Melania and Me: The Rise and Fall of My Friendship with the First Lady
“Apolitical at the time, Wolkoff now acknowledges that ignoring what bad politics does to real people is one of the things that sucked her down the rabbit hole.”
Although the heart of this book is about how Stephanie Winston Wolkoff, a savvy, successful businesswoman at the top of her game gradually takes off her blinders about her friendship with Melania Trump and sees the light, that’s not the only story being told. The author offers a fly-on-the-wall’s view of the top level wheeling and dealing that went into staging the presidential inauguration of Donald J. Trump and the behind-the-scenes East versus West Wing White House power struggles, including a no holds barred rendering of the relationship between First Lady Melania Trump and presidential daughter Ivanka.
The tone of the book is intensely personal as it chronicles the private and public lives of the First Family and those in its inner circle. The author makes no bones about using this book to right a debilitating wrong: being falsely accused of illegally profiting from her association with the First Lady and her own work on the presidential inauguration committee. Wolkoff acknowledges also writing the book as a way of processing the emotional and physical distress she endured during her affiliation with the Trump presidency, especially losing the friendship of Melania, who was one of her dearest friends.
The book is replete with texts, letters, memos, and phone conversations that lay bare not only palace intrigue but the crumbling relationship between The First Lady and Wolkoff, her “unpaid senior adviser and chief strategist.” Some readers will find the sheer number of emoticon-laden communications tedious and excessive, while others will view them as a window into the hearts and minds of both women. At the least, these detailed communications provide evidence that Wolkoff was railroaded out of a job and hung out to dry in the public arena without her close friend Melania lifting a finger to help clear her name.
Wolkoff describes her initial meetings with Melania and how their frequent luncheons were the private avenue that deepened their connection. The relationship goes from personal to professional when Wolkoff volunteers to assist Melania during the 2016 presidential campaign, becomes part of the presidential inauguration committee, and throws herself into helping her friend become what she passionately hoped would be a great First Lady.
Apolitical at the time, Wolkoff now acknowledges that ignoring what bad politics does to real people is one of the things that sucked her down the rabbit hole. The problem is not so much her not noticing inconsistencies in how Melania treats her as a friend and Senior Advisor. Instead, it is how she perhaps thinks she is exempt from the relational red flags she sees and makes excuses for the First Lady’s contradictions describing her education and modeling career, unwillingness to answer questions that make her uncomfortable, coldness and indifference, and need to cut off criticism about herself. As Wolkoff says, Melania “doesn’t do shame.”
An example of Melania’s indifference is her insistence on signing her name as First Lady-Elect when Wolkoff does her research and tells her that using the term is not customary. What Wolkoff, the people-pleaser, initially intensely admires as Melania’s “who cares?” attitude is replaced by a dawning reality that her friend deals with life’s vicissitudes by simply shutting them out. This quality is best exemplified by the First Lady’s refusal to go to bat for Wolkoff in any meaningful professional way even when she knew that her friend was being set up to be knocked down.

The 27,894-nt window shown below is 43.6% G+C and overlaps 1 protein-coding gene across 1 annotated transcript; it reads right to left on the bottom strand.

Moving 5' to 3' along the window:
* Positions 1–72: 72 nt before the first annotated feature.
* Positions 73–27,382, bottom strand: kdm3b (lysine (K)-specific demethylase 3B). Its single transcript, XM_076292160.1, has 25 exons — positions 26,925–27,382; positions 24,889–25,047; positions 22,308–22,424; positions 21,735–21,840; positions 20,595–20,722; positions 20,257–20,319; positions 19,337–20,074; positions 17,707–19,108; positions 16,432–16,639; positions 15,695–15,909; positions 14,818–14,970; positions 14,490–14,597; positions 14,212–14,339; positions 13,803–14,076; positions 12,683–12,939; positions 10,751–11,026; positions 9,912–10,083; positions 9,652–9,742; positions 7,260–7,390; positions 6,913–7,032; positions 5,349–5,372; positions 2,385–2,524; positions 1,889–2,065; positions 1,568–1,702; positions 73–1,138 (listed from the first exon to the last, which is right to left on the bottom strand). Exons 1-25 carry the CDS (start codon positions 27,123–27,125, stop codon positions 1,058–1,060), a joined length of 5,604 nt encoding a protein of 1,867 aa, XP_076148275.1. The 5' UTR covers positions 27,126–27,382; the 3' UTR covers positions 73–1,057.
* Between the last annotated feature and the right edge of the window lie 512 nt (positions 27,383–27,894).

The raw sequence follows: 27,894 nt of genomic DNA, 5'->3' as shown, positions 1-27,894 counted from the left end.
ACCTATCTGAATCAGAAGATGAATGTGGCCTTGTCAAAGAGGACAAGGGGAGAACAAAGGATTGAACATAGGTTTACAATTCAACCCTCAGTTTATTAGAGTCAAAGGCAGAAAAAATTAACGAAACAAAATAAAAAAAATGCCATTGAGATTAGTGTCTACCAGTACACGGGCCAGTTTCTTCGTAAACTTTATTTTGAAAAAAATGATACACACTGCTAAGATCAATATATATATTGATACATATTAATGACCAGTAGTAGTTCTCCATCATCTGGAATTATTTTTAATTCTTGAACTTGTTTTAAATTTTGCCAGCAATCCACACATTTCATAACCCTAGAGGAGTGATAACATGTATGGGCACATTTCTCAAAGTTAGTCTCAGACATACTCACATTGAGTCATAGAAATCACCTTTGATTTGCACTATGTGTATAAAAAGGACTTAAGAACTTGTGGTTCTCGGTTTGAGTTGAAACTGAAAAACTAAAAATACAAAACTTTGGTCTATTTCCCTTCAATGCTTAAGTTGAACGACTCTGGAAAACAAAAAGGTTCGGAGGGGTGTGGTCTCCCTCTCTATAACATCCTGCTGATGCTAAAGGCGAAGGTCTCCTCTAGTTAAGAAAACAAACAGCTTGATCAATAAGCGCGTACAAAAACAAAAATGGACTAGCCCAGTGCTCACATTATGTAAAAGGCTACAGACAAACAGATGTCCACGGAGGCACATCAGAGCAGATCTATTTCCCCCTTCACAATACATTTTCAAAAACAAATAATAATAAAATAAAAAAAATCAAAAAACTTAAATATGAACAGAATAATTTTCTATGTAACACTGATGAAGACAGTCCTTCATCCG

Wolkoff describes Melania as seeing herself as an extension of the president, which made it difficult to help her carve out and move forward in her role as First Lady. The author, feeling that it was “my patriotic duty to help our country in any way I could,” describes how she repeatedly urged the First Lady to develop a signature initiative that would redress a national or global problem, but that Melania often seemed more interested in what to wear to events. Then, when Wolkoff was hospitalized and ended up having major back surgeries, she was gradually relieved of her responsibilities. Shortly after, she became the scapegoat for financial irregularities regarding the presidential inaugural committee.
Slammed by the New York Times, Wolkoff was unable to respond due to her nondisclosure agreement. She says in the book what she couldn’t say then, “I didn’t pay anyone a penny. I wasn’t paid $26 million.” To correct the accusation that she’d been fired by the First Couple, she reports begging Melania, “Please clear my name!” but received little support.
Wolkoff references some of the president’s attitudes and actions, such as his germaphobia, but if readers are looking for another tell-all book about him, this isn’t it. She saves her judgments for his daughter Ivanka dubbed “Princess” by Melania, whom Wolkoff believes was a major player in trying to take her down merely because she was close to and supportive of the First Lady.
In the end, although betrayed and disappointed, Wolkoff appears to have put into perspective what happened between her and the First Lady. To her credit, she also sees how her blinkered thinking and stunning lack of insight allowed her to become a victim of systematic indifference and manipulation. Back in the arms of her loving family, she is hard at work at her company, SWW Creative, enjoying participation in projects fostering emotional education. Though Wolkoff paid a heavy price for her naivete, she is the wiser—and makes us wiser—because of her suffering.